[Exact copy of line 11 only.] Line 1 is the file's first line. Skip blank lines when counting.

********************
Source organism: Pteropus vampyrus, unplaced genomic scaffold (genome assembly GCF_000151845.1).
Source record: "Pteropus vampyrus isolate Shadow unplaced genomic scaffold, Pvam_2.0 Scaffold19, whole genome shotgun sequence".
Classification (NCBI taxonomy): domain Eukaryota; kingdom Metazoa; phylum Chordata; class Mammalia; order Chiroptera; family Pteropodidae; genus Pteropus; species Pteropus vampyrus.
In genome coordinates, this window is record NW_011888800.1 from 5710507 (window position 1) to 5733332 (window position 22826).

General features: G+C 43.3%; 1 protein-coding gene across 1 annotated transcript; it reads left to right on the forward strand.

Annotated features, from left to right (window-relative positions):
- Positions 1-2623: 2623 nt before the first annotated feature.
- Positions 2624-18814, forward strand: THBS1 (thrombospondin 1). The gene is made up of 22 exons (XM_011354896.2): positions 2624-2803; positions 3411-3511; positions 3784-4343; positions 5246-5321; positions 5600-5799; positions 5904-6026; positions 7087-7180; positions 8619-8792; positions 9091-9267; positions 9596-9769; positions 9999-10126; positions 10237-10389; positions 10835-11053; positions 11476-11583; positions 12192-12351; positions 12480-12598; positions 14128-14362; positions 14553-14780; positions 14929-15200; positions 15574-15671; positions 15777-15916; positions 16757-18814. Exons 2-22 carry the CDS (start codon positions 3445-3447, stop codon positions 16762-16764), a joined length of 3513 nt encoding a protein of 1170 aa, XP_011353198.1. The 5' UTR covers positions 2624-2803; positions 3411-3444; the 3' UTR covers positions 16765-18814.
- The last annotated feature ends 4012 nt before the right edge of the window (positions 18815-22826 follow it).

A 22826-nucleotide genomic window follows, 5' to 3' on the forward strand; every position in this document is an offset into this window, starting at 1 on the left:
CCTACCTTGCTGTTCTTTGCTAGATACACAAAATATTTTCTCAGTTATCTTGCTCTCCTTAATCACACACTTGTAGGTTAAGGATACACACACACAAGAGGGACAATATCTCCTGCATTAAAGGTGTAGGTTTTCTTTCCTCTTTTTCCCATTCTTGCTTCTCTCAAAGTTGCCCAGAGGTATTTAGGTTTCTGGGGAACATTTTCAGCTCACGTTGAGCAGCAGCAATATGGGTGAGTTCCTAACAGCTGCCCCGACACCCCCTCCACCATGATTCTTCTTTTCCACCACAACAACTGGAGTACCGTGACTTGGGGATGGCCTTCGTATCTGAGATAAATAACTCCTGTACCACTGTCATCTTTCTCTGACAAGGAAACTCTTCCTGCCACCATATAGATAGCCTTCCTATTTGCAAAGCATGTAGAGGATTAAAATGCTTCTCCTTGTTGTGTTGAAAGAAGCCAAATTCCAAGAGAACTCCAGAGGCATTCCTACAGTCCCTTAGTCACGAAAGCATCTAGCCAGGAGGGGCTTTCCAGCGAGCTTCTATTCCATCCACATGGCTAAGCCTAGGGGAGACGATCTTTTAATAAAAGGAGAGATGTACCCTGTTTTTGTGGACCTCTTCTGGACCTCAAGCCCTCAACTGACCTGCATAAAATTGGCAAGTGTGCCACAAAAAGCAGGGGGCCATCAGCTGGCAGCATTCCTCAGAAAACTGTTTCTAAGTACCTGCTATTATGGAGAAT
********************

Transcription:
CCTACCTTGCTGTTCTTTGCTAGATACACAAAATATTTTCTCAGTTATCTTGCTCTCCTTAATCACACACTTGTAGGTTAAGGATACACACACACAAGAGGGACAATATCTCCTGCATTAAAGGTGTAGGTTTTCTTTCCTCTTTTTCCCATTCTTGCTTCTCTCAAAGTTGCCCAGAGGTATTTAGGTTTCTGGGGAACATTTTCAGCTCACGTTGAGCAGCAGCAATATGGGTGAGTTCCTAACAGCTGCCCCGACACCCCCTCCACCATGATTCTTCTTTTCCACCACAACAACTGGAGTACCGTGACTTGGGGATGGCCTTCGTATCTGAGATAAATAACTCCTGTACCACTGTCATCTTTCTCTGACAAGGAAACTCTTCCTGCCACCATATAGATAGCCTTCCTATTTGCAAAGCATGTAGAGGATTAAAATGCTTCTCCTTGTTGTGTTGAAAGAAGCCAAATTCCAAGAGAACTCCAGAGGCATTCCTACAGTCCCTTAGTCACGAAAGCATCTAGCCAGGAGGGGCTTTCCAGCGAGCTTCTATTCCATCCACATGGCTAAGCCTAGGGGAGACGATCTTTTAATAAAAGGAGAGATGTACCCTGTTTTTGTGGACCTCTTCTGGACCTCAAGCCCTCAACTGACCTGCATAAAATTGGCAAGTGTGCCACAAAAAGCAGGGGGCCATCAGCTGGCAGCATTCCTCAGAAAACTGTTTCTAAGTACCTGCTATTATGGAGAAT